Meanwhile, that snake that Lawrence threw the log at disappeared long long ago into its hole unhurt, went freely about its ways, left the poem behind it.
Meanwhile, right now, the ashes of DH Lawrence could be anywhere.

So because of distractions, the story's original inspiration (like Lawrence's snake) got away, but not before a work was made.

She likes using strange connections and what comedians describe as "callbacks". In "The ex-wife" coincidences abound. On p.100 there's "you'd say, I just need to know whether Wing was actually the original kitten of Charlie Chaplin. To know what? I'd say. In a letter to Charlie Chaplin". On p.116-7 we read that Virginia Woolf wrote about a plane that people watched above London. The ex-wife (Katherine Mansfield) was a film extra in WW1. The narrator works out that her films could have been melted down into resin to coat the wings of the very plane Woolf saw.

Typically the narrator's mind drifts when there's nothing much else to do. In "Grass", the narrator, stuck in a traffic jam, drifts back in time to when she was stuck behind the counter of a quiet shop. In "The definite article" the narrator wanders through Regent's Park, sparking off a list of observations and a regurgitation of historical/literary research. Towards the end there's "One entire Park, compleat in unity of character. Endless stories, all crossing across each other, and mine tiny negligent, quick as a blink, where nothing much happened except this: I stepped out of myself and into the park, I stepped off the pavement and into a place where there's never a conclusion" (p.165)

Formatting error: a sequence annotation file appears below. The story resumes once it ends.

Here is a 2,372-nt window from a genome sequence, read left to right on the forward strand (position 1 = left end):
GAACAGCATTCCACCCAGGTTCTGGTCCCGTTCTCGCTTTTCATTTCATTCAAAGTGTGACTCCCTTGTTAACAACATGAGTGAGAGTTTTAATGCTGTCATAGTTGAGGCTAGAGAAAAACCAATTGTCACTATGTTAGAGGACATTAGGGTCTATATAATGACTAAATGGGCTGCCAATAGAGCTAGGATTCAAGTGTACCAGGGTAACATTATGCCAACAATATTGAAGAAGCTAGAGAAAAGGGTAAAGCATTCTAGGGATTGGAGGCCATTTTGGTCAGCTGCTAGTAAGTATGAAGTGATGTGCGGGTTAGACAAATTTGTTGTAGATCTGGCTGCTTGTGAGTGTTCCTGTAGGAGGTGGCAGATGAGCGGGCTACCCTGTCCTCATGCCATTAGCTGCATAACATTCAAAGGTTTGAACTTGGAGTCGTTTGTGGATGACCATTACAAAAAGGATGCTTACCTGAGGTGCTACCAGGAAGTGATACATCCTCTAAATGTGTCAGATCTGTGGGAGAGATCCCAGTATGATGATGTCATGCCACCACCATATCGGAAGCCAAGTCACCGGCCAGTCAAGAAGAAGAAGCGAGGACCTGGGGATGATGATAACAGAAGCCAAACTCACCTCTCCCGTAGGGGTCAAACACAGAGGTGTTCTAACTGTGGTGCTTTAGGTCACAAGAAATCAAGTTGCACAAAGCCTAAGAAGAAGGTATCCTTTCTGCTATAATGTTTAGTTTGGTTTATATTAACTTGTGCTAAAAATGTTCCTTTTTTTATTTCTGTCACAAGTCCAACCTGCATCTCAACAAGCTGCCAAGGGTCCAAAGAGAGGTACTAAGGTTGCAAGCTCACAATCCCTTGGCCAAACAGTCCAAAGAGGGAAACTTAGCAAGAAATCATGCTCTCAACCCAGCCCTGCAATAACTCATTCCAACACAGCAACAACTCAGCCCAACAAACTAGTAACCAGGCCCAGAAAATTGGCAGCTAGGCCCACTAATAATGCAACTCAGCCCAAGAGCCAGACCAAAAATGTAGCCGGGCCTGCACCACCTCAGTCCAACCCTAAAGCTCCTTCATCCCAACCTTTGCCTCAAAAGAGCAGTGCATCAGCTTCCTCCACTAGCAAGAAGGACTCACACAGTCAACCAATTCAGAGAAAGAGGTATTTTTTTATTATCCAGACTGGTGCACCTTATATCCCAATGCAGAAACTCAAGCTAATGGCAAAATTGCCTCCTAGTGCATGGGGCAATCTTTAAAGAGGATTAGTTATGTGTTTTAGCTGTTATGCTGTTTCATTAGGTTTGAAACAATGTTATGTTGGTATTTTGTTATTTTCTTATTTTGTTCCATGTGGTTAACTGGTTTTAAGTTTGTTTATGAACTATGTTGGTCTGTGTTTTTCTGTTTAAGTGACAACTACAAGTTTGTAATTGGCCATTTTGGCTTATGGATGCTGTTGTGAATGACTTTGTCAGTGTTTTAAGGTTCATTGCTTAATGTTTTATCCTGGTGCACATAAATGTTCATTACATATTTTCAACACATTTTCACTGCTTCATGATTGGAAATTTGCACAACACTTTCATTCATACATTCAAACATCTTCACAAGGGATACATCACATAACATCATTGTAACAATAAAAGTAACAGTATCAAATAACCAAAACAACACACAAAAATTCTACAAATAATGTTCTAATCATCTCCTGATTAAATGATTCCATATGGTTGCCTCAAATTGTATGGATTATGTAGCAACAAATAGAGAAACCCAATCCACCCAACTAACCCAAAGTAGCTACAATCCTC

There are lists (names of roses, for example) and concluding lyrical flourishes. There are interesting observations and phrases - "There was a man whistling, walking along holding a can of Skol ahead of himself. He was holding the can like a compass" (p.157). She likes using dreams - "All the people in the dream, I say, are strangers to me. I recognize them, but only from having dreamed about them before. And I'm looking out of the eyes of a different person in the dream every time I dream it" (p.193)

Her child characters all seem much the same whatever their age.

Other reviews

  • Kate Kellaway
  • Goodreads
  • Francesca Wade (Each of Smith’s stories is a gem: fast-paced and incongruous, every situation made immediately intriguing by deft detail and sharply humorous dialogue.)
  • Lucy Scholes
  • Edmund White (Unhappy romances (between women) are frequently the so-called back story.)
  • Sameer Rahim (Smith delights in making unexpected connections. This can make for an amusing and insightful reading experience, but sometimes feels slightly cobbled together.)
  • Kirkus review (“The Ex-Wife,” probably the best of the collection)
  • Allan Massie

No comments:

Post a Comment